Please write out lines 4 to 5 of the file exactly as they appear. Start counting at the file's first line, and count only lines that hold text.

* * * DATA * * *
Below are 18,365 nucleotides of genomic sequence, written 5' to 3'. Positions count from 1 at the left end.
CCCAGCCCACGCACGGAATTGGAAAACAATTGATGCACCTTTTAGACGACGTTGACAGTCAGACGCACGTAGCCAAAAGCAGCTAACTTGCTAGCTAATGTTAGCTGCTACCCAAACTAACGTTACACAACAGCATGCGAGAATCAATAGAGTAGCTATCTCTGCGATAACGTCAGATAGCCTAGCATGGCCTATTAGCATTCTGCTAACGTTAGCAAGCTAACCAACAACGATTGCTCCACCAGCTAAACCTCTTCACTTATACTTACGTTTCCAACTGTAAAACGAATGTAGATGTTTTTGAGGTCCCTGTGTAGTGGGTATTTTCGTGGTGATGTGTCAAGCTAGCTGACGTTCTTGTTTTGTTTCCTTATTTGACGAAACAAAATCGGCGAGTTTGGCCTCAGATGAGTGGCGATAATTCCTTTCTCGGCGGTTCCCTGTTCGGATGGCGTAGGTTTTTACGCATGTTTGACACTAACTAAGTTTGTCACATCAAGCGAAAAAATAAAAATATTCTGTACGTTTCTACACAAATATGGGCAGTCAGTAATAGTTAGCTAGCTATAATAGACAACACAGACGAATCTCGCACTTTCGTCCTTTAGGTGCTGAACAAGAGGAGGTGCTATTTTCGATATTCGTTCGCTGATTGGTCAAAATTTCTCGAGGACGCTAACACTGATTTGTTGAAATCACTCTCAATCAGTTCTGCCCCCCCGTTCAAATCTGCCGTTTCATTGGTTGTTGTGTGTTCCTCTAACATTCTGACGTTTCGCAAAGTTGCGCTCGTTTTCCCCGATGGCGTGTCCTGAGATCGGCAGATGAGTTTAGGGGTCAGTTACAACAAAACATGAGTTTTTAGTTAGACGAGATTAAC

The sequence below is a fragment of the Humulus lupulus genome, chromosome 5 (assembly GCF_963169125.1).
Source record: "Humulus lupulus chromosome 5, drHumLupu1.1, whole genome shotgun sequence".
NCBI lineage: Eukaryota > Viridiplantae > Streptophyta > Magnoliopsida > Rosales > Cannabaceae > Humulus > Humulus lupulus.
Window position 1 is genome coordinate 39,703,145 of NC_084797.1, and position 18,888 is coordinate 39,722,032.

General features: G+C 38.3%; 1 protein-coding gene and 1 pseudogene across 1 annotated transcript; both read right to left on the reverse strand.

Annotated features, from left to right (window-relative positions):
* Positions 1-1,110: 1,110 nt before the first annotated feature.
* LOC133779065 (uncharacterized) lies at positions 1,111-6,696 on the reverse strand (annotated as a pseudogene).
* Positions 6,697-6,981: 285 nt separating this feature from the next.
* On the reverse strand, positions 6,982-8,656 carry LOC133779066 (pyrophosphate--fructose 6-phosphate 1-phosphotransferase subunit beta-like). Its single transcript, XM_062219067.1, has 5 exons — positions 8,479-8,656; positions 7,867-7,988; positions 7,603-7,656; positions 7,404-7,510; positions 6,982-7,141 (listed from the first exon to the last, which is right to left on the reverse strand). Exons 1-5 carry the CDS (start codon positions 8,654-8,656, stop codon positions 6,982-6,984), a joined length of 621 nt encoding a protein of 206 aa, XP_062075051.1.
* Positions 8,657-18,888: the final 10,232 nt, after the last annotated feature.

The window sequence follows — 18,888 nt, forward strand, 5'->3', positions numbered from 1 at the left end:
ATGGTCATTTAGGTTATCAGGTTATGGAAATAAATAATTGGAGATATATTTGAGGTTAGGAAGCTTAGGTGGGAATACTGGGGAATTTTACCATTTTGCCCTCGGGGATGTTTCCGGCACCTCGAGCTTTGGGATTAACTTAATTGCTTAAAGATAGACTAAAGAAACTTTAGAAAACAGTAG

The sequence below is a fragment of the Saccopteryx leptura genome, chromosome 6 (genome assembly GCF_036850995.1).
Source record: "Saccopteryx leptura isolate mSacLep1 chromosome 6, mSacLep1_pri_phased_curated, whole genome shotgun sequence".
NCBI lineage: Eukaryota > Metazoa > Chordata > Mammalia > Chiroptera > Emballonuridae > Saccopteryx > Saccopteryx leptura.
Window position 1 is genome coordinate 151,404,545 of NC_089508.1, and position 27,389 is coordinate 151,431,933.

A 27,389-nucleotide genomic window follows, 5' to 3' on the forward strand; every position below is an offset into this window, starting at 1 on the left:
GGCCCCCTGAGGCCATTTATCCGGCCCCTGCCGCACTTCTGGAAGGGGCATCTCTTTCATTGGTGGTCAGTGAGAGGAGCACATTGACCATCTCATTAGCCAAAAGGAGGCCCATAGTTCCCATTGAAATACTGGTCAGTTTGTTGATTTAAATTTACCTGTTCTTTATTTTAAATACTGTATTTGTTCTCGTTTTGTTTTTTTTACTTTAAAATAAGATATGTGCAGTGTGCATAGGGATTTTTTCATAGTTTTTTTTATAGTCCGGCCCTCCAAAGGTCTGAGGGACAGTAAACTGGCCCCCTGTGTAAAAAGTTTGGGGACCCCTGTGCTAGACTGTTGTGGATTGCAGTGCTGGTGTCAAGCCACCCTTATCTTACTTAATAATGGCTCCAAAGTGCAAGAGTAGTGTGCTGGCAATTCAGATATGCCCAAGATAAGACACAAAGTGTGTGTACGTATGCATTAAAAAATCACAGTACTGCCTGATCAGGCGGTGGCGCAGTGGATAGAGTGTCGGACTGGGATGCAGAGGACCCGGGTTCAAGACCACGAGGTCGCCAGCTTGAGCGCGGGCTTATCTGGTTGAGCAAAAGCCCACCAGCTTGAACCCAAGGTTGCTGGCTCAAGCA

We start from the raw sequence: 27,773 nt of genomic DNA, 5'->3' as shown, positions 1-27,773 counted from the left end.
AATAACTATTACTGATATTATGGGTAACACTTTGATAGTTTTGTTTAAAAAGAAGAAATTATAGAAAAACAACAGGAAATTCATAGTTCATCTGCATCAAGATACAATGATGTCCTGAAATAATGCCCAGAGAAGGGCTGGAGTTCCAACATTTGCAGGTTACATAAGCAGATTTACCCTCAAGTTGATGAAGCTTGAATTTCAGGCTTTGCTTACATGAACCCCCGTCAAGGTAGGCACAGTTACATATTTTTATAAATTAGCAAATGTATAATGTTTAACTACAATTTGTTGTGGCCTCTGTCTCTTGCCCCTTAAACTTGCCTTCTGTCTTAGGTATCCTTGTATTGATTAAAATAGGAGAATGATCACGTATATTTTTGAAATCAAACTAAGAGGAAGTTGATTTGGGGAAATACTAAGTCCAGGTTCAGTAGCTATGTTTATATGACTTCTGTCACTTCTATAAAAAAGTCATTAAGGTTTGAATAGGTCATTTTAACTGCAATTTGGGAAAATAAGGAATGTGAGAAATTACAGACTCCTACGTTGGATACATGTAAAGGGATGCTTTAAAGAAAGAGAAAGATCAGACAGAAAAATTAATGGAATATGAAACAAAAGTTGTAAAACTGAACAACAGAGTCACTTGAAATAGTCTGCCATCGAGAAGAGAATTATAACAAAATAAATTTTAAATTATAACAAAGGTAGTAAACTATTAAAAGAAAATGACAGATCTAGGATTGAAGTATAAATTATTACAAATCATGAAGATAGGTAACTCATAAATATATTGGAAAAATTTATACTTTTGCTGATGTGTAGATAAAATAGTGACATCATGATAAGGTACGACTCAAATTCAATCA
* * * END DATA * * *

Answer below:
Source record: "Humulus lupulus chromosome 5, drHumLupu1.1, whole genome shotgun sequence".
NCBI lineage: Eukaryota > Viridiplantae > Streptophyta > Magnoliopsida > Rosales > Cannabaceae > Humulus > Humulus lupulus.